1. Handbook
  2. Subjects
  3. Introduction to Optimisation

Introduction to Optimisation (ELEN90026)

Graduate courseworkPoints: 12.5On Campus (Parkville)

You’re viewing the 2019 Handbook:
Or view archived Handbooks

Overview

Year of offer2019
Subject levelGraduate coursework
Subject codeELEN90026
Campus
Parkville
Availability
Semester 2
FeesSubject EFTSL, Level, Discipline & Census Date

AIMS

This subject provides a rigorous introduction numerical nonlinear optimization, as used across all of science and particularly in engineering design. There is an emphasis on both the theory and application of optimization techniques, with a focus on solving unconstrained and constrained nonlinear programmes. This subject is intended for research higher-degree students in engineering.

INDICATIVE CONTENT

Topics may include:

  • Algorithms for unconstrained optimization
  • Algorithms for constrained optimization
  • Convex sets and functions
  • Convex optimization problems
  • Duality theory
  • Computational complexity
  • Approximation algorithms and penalty methods.

Intended learning outcomes

INTENDED LEARNING OUTCOMES (ILOs)

Having completed this subject it is expected that the student be able to:

  1. Demonstrate an in-depth understanding of numerical linear algebra and real analysis within the context of optimization problems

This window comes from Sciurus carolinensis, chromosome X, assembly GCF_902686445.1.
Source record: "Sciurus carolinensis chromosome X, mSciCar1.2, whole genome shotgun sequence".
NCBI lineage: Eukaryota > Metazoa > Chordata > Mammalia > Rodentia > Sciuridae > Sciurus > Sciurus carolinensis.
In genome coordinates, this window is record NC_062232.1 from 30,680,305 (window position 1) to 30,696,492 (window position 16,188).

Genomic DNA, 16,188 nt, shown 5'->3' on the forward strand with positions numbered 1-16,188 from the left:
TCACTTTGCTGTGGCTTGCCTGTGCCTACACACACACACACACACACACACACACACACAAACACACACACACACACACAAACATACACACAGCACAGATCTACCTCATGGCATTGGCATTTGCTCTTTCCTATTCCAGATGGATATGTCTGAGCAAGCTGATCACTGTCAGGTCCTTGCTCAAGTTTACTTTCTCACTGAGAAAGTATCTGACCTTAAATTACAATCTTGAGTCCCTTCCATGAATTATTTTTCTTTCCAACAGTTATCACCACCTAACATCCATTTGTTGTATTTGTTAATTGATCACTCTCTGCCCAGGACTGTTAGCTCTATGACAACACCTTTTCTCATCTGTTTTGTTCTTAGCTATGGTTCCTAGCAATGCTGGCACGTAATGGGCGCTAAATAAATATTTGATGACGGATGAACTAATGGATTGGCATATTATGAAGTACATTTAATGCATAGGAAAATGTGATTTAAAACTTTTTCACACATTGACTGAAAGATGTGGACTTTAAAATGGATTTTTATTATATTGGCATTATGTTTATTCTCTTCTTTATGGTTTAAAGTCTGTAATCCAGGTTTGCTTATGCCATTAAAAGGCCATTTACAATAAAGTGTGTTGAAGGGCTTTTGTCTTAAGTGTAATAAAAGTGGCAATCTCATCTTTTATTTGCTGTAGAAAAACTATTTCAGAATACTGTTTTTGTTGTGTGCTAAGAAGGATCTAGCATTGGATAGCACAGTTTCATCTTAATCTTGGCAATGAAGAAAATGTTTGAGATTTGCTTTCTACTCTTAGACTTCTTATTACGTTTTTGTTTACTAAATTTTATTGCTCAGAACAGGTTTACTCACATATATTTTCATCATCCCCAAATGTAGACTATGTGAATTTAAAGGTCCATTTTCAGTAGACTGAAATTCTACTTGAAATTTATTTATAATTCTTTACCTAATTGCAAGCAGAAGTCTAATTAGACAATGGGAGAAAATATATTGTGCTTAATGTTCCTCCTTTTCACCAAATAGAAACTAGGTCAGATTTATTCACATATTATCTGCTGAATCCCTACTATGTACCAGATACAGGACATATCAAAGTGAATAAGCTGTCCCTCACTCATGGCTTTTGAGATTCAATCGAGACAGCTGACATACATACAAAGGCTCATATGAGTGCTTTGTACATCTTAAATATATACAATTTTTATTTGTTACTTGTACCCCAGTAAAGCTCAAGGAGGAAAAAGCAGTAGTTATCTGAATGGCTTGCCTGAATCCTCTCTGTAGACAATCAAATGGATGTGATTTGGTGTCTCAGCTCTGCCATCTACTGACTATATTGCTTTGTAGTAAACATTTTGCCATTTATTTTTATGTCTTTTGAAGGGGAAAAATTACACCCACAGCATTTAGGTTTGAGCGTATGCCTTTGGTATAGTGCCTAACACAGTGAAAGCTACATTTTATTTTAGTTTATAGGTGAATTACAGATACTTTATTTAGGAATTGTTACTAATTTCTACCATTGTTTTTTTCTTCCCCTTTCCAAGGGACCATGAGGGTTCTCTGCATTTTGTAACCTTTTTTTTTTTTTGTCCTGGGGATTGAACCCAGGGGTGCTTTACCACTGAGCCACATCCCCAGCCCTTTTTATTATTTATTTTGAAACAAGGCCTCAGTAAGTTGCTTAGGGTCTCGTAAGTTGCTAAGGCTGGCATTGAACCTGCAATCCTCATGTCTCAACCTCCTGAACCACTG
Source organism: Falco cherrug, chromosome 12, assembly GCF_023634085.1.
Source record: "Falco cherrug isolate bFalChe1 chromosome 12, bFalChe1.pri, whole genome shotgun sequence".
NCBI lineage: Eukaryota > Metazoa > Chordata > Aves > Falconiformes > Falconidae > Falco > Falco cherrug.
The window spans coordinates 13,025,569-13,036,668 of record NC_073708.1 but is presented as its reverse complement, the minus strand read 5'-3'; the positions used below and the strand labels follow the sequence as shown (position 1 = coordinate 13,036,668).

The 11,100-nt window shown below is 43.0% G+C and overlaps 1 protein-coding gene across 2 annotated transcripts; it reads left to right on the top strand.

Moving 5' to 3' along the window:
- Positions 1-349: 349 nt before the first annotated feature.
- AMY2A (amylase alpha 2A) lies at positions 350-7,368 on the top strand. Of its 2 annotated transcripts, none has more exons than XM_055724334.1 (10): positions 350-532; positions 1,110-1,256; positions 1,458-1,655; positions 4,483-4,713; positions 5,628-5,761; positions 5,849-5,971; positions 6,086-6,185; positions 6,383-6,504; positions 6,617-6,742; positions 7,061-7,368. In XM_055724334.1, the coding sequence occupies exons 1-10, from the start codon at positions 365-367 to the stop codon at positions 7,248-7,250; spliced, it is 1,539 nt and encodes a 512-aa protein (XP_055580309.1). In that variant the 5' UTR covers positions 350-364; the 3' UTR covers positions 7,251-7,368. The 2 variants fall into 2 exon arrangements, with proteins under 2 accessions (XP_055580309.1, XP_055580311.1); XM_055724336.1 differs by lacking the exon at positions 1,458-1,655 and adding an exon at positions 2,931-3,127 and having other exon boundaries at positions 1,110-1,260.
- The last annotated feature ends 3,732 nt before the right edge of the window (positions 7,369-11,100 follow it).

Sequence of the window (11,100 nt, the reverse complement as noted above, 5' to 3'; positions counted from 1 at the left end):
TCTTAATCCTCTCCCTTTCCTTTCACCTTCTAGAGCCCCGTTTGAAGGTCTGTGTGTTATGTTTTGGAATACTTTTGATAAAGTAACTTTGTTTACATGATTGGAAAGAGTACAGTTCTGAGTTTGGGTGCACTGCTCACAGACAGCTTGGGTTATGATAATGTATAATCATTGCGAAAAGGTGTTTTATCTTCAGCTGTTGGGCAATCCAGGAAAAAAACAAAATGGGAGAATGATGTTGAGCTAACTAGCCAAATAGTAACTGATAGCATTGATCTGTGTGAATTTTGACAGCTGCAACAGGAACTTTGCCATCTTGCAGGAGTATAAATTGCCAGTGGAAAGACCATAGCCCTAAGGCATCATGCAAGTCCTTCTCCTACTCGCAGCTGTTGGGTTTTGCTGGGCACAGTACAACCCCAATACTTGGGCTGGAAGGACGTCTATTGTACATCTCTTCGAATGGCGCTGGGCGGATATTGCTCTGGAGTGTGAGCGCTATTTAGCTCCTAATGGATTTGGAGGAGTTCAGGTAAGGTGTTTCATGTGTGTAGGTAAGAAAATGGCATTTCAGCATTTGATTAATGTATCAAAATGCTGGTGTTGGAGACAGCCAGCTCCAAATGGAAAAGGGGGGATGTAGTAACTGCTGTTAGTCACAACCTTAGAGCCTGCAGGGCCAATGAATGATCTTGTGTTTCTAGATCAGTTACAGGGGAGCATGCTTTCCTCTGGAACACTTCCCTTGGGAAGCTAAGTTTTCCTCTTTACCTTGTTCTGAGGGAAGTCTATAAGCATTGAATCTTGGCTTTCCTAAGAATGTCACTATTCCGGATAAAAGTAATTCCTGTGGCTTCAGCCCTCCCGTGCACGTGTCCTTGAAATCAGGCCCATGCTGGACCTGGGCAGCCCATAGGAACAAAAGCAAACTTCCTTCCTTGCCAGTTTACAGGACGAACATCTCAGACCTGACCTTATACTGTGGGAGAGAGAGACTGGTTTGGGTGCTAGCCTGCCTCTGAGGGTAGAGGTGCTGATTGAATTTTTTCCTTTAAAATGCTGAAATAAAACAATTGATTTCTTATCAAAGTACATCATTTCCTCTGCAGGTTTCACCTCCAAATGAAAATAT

2. Formulate and solve engineering problems via nonlinear optimisation methods
  3. Apply computational tools to solve standard unconstrained and constrained optimization problems.

Generic skills

On completion of this subject, students will have developed the following skills:

  • Ability to apply knowledge of basic science and engineering fundamentals;
  • In-depth technical competence in at least one engineering discipline;
  • Ability to undertake problem identification, formulation and solution;
  • Ability to utilise a systems approach to design and operational performance;
  • Expectation of the need to undertake lifelong learning, capacity to do so;
  • Capacity for independent critical thought, rational inquiry and self-directed learning;
  • Profound respect for truth and intellectual integrity, and for the ethics of scholarship.

Last updated: 22 August 2019